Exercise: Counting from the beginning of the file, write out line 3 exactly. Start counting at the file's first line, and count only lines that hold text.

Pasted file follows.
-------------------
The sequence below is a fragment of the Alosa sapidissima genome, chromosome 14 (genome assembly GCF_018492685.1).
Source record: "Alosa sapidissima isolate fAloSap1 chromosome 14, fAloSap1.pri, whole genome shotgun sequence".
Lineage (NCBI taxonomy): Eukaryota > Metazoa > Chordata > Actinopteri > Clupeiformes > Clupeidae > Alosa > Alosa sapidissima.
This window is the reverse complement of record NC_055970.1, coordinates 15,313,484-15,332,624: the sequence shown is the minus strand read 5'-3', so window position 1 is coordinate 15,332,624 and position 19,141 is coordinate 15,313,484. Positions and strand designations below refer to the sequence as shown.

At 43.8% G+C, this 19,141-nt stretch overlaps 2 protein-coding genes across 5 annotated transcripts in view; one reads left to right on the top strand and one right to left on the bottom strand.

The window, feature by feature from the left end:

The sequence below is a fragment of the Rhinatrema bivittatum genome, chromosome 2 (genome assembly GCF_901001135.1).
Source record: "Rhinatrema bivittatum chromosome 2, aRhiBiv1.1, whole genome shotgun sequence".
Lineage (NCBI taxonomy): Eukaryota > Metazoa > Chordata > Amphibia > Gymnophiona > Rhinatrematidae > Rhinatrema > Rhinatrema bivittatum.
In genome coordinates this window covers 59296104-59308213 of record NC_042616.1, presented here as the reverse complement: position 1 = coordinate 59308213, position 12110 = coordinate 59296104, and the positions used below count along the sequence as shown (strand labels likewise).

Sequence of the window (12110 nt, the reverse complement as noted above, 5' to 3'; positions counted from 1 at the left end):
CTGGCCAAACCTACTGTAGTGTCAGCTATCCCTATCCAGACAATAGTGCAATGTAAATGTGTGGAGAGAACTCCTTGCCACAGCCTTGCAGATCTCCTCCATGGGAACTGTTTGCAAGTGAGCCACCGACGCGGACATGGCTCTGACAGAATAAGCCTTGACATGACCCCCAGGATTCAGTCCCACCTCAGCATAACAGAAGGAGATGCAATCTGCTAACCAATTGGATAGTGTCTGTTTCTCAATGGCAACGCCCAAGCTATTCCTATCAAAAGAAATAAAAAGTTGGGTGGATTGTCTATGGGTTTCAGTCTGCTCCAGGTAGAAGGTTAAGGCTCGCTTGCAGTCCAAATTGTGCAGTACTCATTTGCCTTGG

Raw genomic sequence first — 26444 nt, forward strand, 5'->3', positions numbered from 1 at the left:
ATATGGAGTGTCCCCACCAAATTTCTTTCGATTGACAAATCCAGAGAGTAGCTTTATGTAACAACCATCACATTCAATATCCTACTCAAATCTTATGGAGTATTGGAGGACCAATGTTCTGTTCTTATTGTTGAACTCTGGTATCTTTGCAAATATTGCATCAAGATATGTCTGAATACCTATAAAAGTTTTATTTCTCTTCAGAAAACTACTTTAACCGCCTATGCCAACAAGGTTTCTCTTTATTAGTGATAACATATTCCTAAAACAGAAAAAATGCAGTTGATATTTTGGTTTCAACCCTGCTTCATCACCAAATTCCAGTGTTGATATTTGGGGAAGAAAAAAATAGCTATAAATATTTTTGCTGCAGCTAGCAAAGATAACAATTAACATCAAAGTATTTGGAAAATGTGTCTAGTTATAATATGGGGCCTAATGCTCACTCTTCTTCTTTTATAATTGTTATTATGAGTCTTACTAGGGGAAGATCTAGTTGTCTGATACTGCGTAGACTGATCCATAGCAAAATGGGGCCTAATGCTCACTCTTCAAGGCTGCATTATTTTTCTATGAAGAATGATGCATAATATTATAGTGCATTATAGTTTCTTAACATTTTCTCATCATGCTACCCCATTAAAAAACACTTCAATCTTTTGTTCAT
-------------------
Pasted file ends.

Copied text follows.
Lineage (NCBI taxonomy): Eukaryota > Metazoa > Chordata > Actinopteri > Clupeiformes > Clupeidae > Alosa > Alosa sapidissima.